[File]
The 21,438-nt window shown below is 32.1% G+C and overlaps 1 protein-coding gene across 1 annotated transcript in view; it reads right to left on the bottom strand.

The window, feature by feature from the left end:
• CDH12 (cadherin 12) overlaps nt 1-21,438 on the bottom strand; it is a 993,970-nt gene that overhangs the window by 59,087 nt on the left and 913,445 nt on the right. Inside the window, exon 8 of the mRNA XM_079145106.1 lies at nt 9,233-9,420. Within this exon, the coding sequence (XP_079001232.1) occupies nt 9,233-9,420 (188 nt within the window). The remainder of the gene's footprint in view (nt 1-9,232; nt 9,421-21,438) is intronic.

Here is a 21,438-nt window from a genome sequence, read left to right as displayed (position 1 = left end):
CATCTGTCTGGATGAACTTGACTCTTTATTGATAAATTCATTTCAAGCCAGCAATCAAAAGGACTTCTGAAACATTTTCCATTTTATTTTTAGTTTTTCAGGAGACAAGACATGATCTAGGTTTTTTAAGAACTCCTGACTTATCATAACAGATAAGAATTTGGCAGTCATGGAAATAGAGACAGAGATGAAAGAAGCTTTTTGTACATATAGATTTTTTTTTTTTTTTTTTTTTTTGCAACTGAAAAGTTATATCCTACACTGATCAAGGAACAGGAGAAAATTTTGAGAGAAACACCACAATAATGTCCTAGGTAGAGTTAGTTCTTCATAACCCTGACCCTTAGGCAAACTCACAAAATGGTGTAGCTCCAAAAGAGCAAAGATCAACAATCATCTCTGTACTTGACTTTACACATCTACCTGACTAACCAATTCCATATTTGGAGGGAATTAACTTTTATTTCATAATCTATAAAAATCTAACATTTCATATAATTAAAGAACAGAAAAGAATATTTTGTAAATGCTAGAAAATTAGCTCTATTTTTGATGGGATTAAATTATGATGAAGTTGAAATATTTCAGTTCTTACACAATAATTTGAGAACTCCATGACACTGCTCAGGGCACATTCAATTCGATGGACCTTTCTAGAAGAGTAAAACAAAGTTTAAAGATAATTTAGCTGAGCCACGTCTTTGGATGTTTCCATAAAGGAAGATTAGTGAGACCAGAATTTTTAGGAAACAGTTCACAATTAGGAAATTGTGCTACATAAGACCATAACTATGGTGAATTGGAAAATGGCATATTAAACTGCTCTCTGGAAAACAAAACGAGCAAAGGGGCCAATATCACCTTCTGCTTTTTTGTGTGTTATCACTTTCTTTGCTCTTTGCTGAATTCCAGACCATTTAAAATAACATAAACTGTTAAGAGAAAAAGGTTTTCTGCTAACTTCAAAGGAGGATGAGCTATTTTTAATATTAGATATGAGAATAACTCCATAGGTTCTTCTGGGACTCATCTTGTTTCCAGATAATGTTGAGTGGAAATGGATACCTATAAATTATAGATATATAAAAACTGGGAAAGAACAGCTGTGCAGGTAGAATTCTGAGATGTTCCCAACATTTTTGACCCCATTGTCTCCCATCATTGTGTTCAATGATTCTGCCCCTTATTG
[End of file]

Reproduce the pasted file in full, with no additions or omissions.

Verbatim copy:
The 21,438-nt window shown below is 32.1% G+C and overlaps 1 protein-coding gene across 1 annotated transcript in view; it reads right to left on the bottom strand.

The window, feature by feature from the left end:
• CDH12 (cadherin 12) overlaps nt 1-21,438 on the bottom strand; it is a 993,970-nt gene that overhangs the window by 59,087 nt on the left and 913,445 nt on the right. Inside the window, exon 8 of the mRNA XM_079145106.1 lies at nt 9,233-9,420. Within this exon, the coding sequence (XP_079001232.1) occupies nt 9,233-9,420 (188 nt within the window). The remainder of the gene's footprint in view (nt 1-9,232; nt 9,421-21,438) is intronic.

Here is a 21,438-nt window from a genome sequence, read left to right as displayed (position 1 = left end):
CATCTGTCTGGATGAACTTGACTCTTTATTGATAAATTCATTTCAAGCCAGCAATCAAAAGGACTTCTGAAACATTTTCCATTTTATTTTTAGTTTTTCAGGAGACAAGACATGATCTAGGTTTTTTAAGAACTCCTGACTTATCATAACAGATAAGAATTTGGCAGTCATGGAAATAGAGACAGAGATGAAAGAAGCTTTTTGTACATATAGATTTTTTTTTTTTTTTTTTTTTTTGCAACTGAAAAGTTATATCCTACACTGATCAAGGAACAGGAGAAAATTTTGAGAGAAACACCACAATAATGTCCTAGGTAGAGTTAGTTCTTCATAACCCTGACCCTTAGGCAAACTCACAAAATGGTGTAGCTCCAAAAGAGCAAAGATCAACAATCATCTCTGTACTTGACTTTACACATCTACCTGACTAACCAATTCCATATTTGGAGGGAATTAACTTTTATTTCATAATCTATAAAAATCTAACATTTCATATAATTAAAGAACAGAAAAGAATATTTTGTAAATGCTAGAAAATTAGCTCTATTTTTGATGGGATTAAATTATGATGAAGTTGAAATATTTCAGTTCTTACACAATAATTTGAGAACTCCATGACACTGCTCAGGGCACATTCAATTCGATGGACCTTTCTAGAAGAGTAAAACAAAGTTTAAAGATAATTTAGCTGAGCCACGTCTTTGGATGTTTCCATAAAGGAAGATTAGTGAGACCAGAATTTTTAGGAAACAGTTCACAATTAGGAAATTGTGCTACATAAGACCATAACTATGGTGAATTGGAAAATGGCATATTAAACTGCTCTCTGGAAAACAAAACGAGCAAAGGGGCCAATATCACCTTCTGCTTTTTTGTGTGTTATCACTTTCTTTGCTCTTTGCTGAATTCCAGACCATTTAAAATAACATAAACTGTTAAGAGAAAAAGGTTTTCTGCTAACTTCAAAGGAGGATGAGCTATTTTTAATATTAGATATGAGAATAACTCCATAGGTTCTTCTGGGACTCATCTTGTTTCCAGATAATGTTGAGTGGAAATGGATACCTATAAATTATAGATATATAAAAACTGGGAAAGAACAGCTGTGCAGGTAGAATTCTGAGATGTTCCCAACATTTTTGACCCCATTGTCTCCCATCATTGTGTTCAATGATTCTGCCCCTTATTG